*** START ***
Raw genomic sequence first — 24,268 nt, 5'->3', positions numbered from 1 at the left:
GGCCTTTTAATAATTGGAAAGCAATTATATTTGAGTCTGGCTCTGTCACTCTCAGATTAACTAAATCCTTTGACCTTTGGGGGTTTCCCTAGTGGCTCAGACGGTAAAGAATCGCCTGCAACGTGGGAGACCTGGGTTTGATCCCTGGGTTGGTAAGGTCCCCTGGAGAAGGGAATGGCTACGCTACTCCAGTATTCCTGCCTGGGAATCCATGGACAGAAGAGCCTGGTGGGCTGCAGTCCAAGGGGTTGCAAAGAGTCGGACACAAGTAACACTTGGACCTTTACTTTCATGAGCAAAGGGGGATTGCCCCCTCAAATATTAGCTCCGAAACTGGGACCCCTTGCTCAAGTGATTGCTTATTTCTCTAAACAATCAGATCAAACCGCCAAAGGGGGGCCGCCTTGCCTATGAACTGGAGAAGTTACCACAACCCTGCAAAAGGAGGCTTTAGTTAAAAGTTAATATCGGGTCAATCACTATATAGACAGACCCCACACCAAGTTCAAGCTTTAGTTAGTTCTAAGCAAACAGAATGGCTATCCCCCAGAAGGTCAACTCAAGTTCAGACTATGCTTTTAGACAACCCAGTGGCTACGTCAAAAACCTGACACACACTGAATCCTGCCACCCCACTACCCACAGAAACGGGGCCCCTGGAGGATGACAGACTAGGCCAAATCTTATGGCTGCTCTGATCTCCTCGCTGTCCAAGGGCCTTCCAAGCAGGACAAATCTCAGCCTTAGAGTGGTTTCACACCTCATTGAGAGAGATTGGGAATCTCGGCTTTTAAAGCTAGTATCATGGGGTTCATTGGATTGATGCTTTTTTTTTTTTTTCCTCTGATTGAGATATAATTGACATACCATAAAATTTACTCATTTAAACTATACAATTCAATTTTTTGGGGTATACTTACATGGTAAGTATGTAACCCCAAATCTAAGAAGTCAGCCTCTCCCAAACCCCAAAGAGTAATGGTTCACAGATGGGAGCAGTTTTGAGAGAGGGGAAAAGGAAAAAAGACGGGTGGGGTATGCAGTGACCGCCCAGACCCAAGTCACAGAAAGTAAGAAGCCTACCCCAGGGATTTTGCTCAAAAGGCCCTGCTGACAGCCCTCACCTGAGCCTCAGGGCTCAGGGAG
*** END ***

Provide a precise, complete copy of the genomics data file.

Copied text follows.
Raw genomic sequence first — 24,268 nt, 5'->3', positions numbered from 1 at the left:
GGCCTTTTAATAATTGGAAAGCAATTATATTTGAGTCTGGCTCTGTCACTCTCAGATTAACTAAATCCTTTGACCTTTGGGGGTTTCCCTAGTGGCTCAGACGGTAAAGAATCGCCTGCAACGTGGGAGACCTGGGTTTGATCCCTGGGTTGGTAAGGTCCCCTGGAGAAGGGAATGGCTACGCTACTCCAGTATTCCTGCCTGGGAATCCATGGACAGAAGAGCCTGGTGGGCTGCAGTCCAAGGGGTTGCAAAGAGTCGGACACAAGTAACACTTGGACCTTTACTTTCATGAGCAAAGGGGGATTGCCCCCTCAAATATTAGCTCCGAAACTGGGACCCCTTGCTCAAGTGATTGCTTATTTCTCTAAACAATCAGATCAAACCGCCAAAGGGGGGCCGCCTTGCCTATGAACTGGAGAAGTTACCACAACCCTGCAAAAGGAGGCTTTAGTTAAAAGTTAATATCGGGTCAATCACTATATAGACAGACCCCACACCAAGTTCAAGCTTTAGTTAGTTCTAAGCAAACAGAATGGCTATCCCCCAGAAGGTCAACTCAAGTTCAGACTATGCTTTTAGACAACCCAGTGGCTACGTCAAAAACCTGACACACACTGAATCCTGCCACCCCACTACCCACAGAAACGGGGCCCCTGGAGGATGACAGACTAGGCCAAATCTTATGGCTGCTCTGATCTCCTCGCTGTCCAAGGGCCTTCCAAGCAGGACAAATCTCAGCCTTAGAGTGGTTTCACACCTCATTGAGAGAGATTGGGAATCTCGGCTTTTAAAGCTAGTATCATGGGGTTCATTGGATTGATGCTTTTTTTTTTTTTTCCTCTGATTGAGATATAATTGACATACCATAAAATTTACTCATTTAAACTATACAATTCAATTTTTTGGGGTATACTTACATGGTAAGTATGTAACCCCAAATCTAAGAAGTCAGCCTCTCCCAAACCCCAAAGAGTAATGGTTCACAGATGGGAGCAGTTTTGAGAGAGGGGAAAAGGAAAAAAGACGGGTGGGGTATGCAGTGACCGCCCAGACCCAAGTCACAGAAAGTAAGAAGCCTACCCCAGGGATTTTGCTCAAAAGGCCCTGCTGACAGCCCTCACCTGAGCCTCAGGGCTCAGGGAG